Office of School Safety: Bullying and suicide threats top list of tips sent to confidential reporting system

MADISON (WKBT) — Incidents involving bullying and suicide threats were most prevalent in a statewide confidential reporting system, the DOJ’s Office of School Safety said.

The reporting system, dubbed “Speak Up, Speak Out”, was implemented in 2020 as a way for community members to share information concerning potential school violence. Since its inception, Wisconsinites sent 3,772 tips to SUSO.

According to the most recent data, in the past year just over 26% of tips relayed to SUSO concerned bullying. 6.7% of tips were sent in regards to suicide threats and 6.5% in regards to drugs. Weapons-related tips made up 5% of the previous year’s total.

Though bullying and suicide instances might not be what you think of first when you see “school threat.” Attorney General Josh Kaul says those concerns often serve as warning signs.

“Students who engage in school violence often go on a pathway to that violence. The earlier in that process we can intervene, the less likely it is that incidents will happen,” Kaul said.

The system works by having analysts respond to confidential tips, before sending the information to school staff and law enforcement. Each tip is given a disposition report detailing the outcome.

“We have trained analysts whose job it is to analyze the texts that we receive and ensure that the appropriate response is deployed,” Kaul said.

Attorney General Josh Kaul, who faces reelection this fall, touted the program, eyeing plans to continue SUSO in the future.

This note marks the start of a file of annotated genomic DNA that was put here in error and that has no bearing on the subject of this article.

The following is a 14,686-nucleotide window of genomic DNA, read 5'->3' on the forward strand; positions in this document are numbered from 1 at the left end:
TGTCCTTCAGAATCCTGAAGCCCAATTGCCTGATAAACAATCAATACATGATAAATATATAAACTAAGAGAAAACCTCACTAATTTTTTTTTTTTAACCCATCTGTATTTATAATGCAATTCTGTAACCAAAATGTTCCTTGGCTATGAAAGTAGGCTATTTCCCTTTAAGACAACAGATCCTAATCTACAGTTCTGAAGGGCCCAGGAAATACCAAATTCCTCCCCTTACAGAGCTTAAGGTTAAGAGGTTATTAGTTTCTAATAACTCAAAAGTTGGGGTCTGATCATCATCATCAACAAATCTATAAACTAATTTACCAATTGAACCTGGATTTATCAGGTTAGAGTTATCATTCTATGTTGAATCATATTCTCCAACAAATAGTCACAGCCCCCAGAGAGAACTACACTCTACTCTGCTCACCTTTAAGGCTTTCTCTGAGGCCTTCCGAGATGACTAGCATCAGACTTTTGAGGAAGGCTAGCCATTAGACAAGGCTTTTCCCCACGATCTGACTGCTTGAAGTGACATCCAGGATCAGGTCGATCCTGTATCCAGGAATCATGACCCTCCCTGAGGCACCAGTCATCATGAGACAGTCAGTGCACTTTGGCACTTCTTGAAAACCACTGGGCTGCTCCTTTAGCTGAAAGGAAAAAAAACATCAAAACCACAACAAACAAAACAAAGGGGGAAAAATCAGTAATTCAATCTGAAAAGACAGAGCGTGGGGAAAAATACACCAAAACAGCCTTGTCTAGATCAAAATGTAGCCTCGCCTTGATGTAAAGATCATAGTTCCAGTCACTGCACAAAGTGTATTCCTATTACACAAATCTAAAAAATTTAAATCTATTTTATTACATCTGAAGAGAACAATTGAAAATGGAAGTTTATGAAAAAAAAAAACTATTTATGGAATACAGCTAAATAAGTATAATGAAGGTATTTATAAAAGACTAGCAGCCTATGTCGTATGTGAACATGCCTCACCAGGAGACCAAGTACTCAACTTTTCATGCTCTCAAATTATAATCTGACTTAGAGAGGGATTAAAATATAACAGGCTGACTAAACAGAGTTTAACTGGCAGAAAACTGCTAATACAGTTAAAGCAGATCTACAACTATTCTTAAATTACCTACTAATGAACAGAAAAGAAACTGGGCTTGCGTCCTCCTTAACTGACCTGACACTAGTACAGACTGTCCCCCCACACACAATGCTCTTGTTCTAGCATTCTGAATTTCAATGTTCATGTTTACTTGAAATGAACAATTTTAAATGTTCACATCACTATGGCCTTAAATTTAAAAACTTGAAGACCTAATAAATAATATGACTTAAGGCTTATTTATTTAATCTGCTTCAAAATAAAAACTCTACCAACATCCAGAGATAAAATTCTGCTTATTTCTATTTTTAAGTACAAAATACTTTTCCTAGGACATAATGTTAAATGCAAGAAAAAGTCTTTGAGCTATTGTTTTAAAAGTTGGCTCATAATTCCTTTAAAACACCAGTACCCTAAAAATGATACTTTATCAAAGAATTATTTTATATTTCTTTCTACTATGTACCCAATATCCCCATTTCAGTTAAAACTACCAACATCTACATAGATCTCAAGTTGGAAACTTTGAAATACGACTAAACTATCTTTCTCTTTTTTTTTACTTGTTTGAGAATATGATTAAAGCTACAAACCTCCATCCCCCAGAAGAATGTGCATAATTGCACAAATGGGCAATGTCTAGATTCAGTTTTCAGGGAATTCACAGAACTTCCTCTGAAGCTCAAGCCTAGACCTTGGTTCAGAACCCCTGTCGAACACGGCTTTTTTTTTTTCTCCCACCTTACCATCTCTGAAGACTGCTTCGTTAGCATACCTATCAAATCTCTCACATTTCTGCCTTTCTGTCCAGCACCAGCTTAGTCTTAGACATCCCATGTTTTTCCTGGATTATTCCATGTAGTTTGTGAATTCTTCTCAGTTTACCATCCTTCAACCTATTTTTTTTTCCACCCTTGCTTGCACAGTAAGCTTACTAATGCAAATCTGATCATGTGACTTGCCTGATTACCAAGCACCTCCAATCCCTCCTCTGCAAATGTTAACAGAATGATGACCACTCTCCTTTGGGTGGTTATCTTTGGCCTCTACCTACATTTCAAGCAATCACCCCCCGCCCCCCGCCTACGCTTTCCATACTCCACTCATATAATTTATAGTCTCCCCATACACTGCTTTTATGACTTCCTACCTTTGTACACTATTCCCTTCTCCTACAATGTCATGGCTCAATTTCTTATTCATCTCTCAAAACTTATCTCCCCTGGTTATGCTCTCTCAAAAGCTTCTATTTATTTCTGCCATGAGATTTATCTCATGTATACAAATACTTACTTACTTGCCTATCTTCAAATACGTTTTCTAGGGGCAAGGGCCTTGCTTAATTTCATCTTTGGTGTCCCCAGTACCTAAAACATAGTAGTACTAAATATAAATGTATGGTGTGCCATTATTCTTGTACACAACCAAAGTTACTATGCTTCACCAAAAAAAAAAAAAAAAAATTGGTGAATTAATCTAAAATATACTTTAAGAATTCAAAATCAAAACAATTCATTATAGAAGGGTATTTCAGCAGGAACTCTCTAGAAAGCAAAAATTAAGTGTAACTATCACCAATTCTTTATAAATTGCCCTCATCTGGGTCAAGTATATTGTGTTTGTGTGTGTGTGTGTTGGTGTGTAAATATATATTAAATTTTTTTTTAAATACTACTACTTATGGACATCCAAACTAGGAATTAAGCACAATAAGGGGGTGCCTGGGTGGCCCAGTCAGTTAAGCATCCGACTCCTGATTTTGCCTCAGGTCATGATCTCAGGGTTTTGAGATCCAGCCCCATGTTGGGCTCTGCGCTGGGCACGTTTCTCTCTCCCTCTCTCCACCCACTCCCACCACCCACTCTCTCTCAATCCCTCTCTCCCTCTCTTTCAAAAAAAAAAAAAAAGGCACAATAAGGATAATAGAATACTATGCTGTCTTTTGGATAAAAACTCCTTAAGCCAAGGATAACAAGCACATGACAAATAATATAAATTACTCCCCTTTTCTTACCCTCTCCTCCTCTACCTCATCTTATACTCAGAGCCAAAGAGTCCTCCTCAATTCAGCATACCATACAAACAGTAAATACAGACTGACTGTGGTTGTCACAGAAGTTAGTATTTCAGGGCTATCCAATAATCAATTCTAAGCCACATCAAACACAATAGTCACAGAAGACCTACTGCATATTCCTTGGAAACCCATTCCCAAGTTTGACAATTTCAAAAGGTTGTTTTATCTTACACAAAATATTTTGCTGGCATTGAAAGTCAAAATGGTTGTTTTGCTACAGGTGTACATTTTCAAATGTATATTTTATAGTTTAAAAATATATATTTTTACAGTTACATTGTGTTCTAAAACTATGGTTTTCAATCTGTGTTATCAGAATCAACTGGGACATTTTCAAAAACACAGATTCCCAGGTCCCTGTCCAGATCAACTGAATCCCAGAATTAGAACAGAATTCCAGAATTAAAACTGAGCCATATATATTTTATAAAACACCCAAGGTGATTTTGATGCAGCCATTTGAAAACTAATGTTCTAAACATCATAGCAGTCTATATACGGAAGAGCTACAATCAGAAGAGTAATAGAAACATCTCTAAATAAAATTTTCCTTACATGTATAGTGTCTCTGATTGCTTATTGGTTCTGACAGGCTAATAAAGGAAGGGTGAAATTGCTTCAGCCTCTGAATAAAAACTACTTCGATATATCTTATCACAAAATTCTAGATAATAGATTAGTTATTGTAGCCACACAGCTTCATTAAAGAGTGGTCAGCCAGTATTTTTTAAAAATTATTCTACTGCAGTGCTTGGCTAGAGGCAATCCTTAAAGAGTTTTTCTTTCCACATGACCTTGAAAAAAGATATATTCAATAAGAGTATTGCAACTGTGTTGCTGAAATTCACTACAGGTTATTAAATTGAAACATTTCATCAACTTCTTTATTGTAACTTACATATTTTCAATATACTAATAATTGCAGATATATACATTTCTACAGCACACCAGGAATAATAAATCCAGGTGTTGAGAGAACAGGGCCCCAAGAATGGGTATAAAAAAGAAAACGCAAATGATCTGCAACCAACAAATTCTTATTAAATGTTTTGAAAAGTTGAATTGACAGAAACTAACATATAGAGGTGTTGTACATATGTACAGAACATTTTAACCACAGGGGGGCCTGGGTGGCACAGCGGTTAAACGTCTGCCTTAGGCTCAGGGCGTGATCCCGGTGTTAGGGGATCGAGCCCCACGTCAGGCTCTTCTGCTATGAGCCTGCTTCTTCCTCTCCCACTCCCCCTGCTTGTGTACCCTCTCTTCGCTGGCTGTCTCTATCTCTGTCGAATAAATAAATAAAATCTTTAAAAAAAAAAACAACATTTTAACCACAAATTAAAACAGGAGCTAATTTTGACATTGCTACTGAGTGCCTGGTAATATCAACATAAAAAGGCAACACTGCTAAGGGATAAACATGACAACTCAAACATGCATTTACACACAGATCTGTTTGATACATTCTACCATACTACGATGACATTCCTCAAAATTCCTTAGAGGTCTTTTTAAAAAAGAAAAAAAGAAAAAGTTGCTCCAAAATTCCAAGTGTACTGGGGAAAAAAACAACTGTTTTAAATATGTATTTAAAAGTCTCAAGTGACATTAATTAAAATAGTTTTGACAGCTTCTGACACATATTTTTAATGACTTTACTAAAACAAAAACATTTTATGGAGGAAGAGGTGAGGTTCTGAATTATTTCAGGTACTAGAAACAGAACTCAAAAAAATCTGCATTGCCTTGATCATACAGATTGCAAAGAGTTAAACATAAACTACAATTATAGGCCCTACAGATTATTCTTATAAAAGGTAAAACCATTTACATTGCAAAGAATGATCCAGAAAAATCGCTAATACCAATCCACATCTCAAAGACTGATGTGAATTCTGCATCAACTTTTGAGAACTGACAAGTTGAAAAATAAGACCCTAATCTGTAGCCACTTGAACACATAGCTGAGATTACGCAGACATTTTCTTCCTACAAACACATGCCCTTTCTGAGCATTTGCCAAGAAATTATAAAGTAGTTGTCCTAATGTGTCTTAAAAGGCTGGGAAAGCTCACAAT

“SUSO has been a huge success,” Kaul said. “With funding from the legislature in the next state budget, we can ensure that this program and our Office of School Safety will be able to continue their great work keeping kids in Wisconsin safe for the long term.”

Though bullying incidents were the most prevalent tips, in terms of tips OSS said were flagged as “life-saving”, suicide threats made up more than half. Roughly 28% of these flagged tips dealt with concerns of a planned school attack.

“We encourage kids to report when they are concerned about their safety and the safety of others, and that can take a lot of different forms,” Kaul said.

SUSO reports can be made 24/7 at this website, by calling 1-800-697-8761, or by using their mobile app.

The program was first funded by a federal grant, and is currently running under ARPA funds.

The federal funding for the program will run out in December 2023.

Kaul says there is a proposal in the works to fund Speak Up, Speak Out at the state level.

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